Logo link to homepage

Report on Krafla (Iceland) — May 1989


Scientific Event Alert Network Bulletin, vol. 14, no. 5 (May 1989)
Managing Editor: Lindsay McClelland.

Krafla (Iceland) Four years of inflation interrupted by deflation

Please cite this report as:

Global Volcanism Program, 1989. Report on Krafla (Iceland) (McClelland, L., ed.). Scientific Event Alert Network Bulletin, 14:5. Smithsonian Institution. https://doi.org/10.5479/si.GVP.SEAN198905-373080



65.715°N, 16.728°W; summit elev. 800 m

All times are local (unless otherwise noted)

Krafla last erupted in September 1984 (9:8 and 10-11) and slow, intermittent inflation has been recorded since early 1985. Tilt records (figure 12) show three inflationary pulses since January 1988. Each lasted 2-3 months and was accompanied by increased seismicity. The inflation rate was generally 1-2 mm/day at the center of deformation, indicating a magma flow rate of ~1 m3/s into Krafla's shallow magma reservoir. Slow deflation was observed March-May 1989, accelerating 20-30 May to a rate similar to the previous inflation. No unusual seismicity or surface activity was associated with the deflation.

Figure (see Caption) Figure 12. North component of tilt recorded January 1988-May 1989 at the Krafla power station, ~1.5 km S of the center of the deformation. Inflation is uplift toward then N. Courtesy of Eysteinn Tryggvason.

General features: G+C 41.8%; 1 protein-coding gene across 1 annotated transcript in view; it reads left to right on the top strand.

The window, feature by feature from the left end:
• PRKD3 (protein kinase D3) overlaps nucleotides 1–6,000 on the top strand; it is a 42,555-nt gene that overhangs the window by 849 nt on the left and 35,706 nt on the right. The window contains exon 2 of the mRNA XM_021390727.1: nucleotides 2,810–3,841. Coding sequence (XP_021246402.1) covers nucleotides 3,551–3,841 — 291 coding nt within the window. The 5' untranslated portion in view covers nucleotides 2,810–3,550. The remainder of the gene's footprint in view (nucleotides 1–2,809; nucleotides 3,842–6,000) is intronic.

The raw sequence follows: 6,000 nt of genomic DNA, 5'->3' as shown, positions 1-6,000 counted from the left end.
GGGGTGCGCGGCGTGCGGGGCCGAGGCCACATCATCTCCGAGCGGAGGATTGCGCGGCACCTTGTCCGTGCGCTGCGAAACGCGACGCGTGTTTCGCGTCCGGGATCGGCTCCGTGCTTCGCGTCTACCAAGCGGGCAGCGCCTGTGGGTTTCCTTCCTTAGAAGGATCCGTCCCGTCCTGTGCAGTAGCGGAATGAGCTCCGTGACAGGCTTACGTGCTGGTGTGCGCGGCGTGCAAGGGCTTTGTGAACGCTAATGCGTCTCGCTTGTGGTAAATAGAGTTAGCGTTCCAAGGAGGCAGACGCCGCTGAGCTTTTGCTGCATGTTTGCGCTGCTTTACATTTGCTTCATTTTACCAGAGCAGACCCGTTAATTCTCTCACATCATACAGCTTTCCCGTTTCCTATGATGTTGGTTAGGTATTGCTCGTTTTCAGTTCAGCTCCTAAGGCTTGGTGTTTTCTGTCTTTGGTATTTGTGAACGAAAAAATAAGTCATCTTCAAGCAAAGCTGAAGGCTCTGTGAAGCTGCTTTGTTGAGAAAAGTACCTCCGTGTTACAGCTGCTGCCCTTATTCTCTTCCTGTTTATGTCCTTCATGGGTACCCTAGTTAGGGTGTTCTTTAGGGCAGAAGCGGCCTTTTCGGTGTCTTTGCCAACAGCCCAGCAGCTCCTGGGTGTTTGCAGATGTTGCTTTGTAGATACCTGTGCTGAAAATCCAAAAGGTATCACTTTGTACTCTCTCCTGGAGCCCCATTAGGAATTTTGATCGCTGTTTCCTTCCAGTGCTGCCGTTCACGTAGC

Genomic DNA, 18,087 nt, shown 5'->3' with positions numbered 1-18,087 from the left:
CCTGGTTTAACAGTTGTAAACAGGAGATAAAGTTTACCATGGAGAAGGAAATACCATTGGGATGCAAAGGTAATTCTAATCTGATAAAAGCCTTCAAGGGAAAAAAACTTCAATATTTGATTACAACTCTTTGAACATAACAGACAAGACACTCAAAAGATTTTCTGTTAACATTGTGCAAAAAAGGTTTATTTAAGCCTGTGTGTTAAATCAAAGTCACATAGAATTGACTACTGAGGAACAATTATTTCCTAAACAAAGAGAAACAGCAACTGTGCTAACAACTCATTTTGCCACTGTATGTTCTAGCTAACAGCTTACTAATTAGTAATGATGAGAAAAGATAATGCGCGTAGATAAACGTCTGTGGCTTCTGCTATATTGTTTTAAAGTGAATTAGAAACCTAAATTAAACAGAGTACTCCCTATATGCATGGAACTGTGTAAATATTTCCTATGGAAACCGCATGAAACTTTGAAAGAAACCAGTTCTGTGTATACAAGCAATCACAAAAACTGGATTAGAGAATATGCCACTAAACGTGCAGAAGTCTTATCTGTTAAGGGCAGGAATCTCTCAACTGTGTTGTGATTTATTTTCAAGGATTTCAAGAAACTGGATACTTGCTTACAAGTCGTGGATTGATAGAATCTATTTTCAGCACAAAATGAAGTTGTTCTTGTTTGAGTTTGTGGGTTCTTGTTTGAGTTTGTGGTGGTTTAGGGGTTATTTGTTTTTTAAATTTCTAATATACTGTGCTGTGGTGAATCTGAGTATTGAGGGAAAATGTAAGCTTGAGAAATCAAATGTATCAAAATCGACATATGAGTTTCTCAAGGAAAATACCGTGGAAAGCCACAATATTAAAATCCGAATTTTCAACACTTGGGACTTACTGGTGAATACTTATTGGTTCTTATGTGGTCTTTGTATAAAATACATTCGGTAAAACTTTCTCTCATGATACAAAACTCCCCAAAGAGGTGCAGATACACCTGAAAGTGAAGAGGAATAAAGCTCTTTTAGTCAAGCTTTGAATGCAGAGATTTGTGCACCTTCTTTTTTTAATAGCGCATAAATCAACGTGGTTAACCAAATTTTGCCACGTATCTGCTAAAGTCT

Geological Summary. The Krafla volcanic system in the Northern Volcanic Zone (NVZ) of Iceland is about 100 km long, consisting of a fissure swarm and a central volcano with a 7 x 9 km caldera formed about 110,000 years ago that deposited a rhyolitic welded tuff. It has been moderately active in the Holocene, over three distinct eruptive periods; the current one has lasted about 2,800 years with six volcano-tectonic episodes, each with one or more basaltic fissure eruptions. Lava volumes (DRE) have been in the 0.1-1 km3 range. The Hverfjall and Ludent tuff rings east of Myvatn were erupted along the fissure system. Myvatn lake formed during the eruption of the older Laxarhraun lava flow from the Ketildyngja shield volcano of the Fremrinamur volcanic system about 3,800 years before present (BP); The present Myvatn lake is constrained by the roughly 2,000 years BP younger Laxarhraun lava flow from the Krafla volcanic system. The abundant pseudocraters that form a prominent part of the Myvatn landscape were created when the younger Laxarhraun lava flow entered the lake. The last eruption took place in 1975-1984 CE when nine small basaltic fissure eruptions produced 0.25 km3 of lava.

Information Contacts: E. Tryggvason, NVI.